A U.S. Congressman and a handful of refiners and oil producers have urged FERC to make sure Enbridge provides equal access to its common carrier pipeline.
In a July letter to FERC, Rep. Collin Peterson, D-Minn., noted the critical need for additional pipelines in the region. With common carrier pipelines, “all market participants should have confidence that they are operating on a level playing field,” Peterson said.
North Dakota’s Mandan, Hidatsa & Arikara Nation, which hopes to send its oil through the High Prairie line, urged FERC and the U.S. Forest Service to ensure that the MHA Nation’s oil “is not stranded as a result of a common carrier granting undue preference to affiliated entities transporting foreign tar sands oil.”
Four other shippers active in the Bakken region—Tesoro Refining and Marketing Co., Suncor Energy Marketing Co., Kodiak Oil & Gas Corp, and Connecticut-based Northern Tier Energy—also wrote FERC to support a reasonable connection agreement between the two pipeline companies.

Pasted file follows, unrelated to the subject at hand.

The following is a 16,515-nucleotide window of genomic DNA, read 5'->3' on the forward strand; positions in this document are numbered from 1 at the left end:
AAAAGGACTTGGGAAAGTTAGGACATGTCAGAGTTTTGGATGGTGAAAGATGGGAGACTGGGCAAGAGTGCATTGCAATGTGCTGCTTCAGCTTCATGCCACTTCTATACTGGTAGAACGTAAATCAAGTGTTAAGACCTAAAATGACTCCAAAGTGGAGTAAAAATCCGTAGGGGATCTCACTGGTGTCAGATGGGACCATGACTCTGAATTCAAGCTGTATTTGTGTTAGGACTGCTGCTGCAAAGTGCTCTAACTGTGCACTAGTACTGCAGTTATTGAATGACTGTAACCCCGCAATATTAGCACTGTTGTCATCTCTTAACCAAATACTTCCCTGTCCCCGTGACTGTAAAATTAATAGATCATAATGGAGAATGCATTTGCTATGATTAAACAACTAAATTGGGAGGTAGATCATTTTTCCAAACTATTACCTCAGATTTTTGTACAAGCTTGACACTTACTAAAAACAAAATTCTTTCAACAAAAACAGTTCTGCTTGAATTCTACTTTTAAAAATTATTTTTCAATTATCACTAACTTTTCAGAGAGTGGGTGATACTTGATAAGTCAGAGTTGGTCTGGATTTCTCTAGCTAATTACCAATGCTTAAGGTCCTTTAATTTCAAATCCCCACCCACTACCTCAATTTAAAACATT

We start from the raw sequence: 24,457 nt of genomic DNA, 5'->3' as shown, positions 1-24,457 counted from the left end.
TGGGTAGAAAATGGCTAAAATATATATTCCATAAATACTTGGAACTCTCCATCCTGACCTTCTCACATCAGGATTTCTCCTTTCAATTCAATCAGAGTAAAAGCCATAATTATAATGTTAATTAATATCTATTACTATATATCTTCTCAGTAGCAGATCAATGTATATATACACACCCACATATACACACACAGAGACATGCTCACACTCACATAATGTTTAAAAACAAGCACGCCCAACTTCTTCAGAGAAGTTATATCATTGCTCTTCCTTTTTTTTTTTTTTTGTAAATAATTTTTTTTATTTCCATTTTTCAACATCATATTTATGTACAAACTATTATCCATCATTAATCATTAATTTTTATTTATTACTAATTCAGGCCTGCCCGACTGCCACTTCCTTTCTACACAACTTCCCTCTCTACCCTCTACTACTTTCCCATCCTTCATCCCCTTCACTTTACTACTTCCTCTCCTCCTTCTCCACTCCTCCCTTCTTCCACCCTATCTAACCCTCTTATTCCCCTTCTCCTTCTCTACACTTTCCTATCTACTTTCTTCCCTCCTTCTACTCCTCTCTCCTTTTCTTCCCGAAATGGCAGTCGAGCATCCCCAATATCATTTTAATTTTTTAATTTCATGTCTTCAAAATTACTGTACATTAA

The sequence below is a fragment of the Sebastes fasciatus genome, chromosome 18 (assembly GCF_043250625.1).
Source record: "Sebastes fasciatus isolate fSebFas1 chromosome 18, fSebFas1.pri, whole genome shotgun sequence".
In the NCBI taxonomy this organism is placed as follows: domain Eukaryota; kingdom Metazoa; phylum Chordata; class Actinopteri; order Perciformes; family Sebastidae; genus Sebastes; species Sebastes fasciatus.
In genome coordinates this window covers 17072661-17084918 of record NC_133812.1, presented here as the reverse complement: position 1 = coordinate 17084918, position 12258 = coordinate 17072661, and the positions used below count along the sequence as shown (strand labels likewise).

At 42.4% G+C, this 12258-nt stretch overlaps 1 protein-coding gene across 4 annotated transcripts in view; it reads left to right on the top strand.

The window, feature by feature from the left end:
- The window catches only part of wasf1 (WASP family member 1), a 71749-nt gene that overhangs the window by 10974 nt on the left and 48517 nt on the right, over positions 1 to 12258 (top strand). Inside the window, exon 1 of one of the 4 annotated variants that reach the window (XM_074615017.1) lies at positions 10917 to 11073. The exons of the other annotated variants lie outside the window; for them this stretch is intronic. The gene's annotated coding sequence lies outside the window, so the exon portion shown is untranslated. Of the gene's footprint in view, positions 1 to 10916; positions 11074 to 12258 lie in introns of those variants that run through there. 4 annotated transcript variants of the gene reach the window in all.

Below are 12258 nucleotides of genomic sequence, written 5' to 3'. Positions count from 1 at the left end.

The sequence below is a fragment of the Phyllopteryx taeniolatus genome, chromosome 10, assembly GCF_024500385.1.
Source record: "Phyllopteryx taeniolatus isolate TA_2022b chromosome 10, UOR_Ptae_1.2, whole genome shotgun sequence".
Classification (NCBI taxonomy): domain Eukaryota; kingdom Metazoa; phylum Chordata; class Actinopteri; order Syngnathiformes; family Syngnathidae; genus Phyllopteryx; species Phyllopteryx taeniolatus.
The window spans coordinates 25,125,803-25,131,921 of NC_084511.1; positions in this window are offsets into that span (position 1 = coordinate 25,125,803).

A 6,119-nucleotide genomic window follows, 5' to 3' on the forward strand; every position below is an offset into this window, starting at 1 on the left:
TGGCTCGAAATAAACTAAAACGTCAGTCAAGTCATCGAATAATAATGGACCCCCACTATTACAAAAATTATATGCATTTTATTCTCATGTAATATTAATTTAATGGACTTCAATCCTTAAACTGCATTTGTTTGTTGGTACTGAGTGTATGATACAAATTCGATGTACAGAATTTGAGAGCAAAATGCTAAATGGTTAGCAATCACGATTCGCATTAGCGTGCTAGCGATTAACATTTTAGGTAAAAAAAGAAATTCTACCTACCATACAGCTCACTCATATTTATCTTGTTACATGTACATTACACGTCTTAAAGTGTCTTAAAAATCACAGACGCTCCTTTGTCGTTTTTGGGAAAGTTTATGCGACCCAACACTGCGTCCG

Another Company Complains to FERC about Enbridge
Enbridge is fighting similar discrimination claims involving another segment of its Lakehead pipeline system. In that complaint, also filed with FERC in May, PBF Holding Co. accused Enbridge of favoring Canadian crude oil shipments over the light sweet crude the company needs for its Toledo refinery.
PBF declined to elaborate on its case with FERC. According to the complaint, PBF said that after Enbridge limited volume on a light crude-only line that had reached capacity, PBF tried to secure space on another Enbridge pipeline that can carry various types of oil but typically carries Canadian heavy crude.
Enbridge denied PBF’s request, arguing that the line is dedicated to heavy crude and it would be unfair to accommodate PBF at the expense of existing shippers who have no alternate route. In this case, Enbridge has the backing of a host of refiners that get oil from both lines, but are pocketing big profits these days by using the much cheaper heavy crude imported from Canada.
The increasing competition for pipeline space was underscored in a June report, titled “Oil Sands Margins Squeezed by Bakken Boom,” from London-based consultants Wood Mackenzie.
“The massive growth of North American tight oil, particularly North Dakota’s Bakken play, is placing pressure, and competing directly with, Canadian barrels moving south,” the report said. “This problem will only get worse.”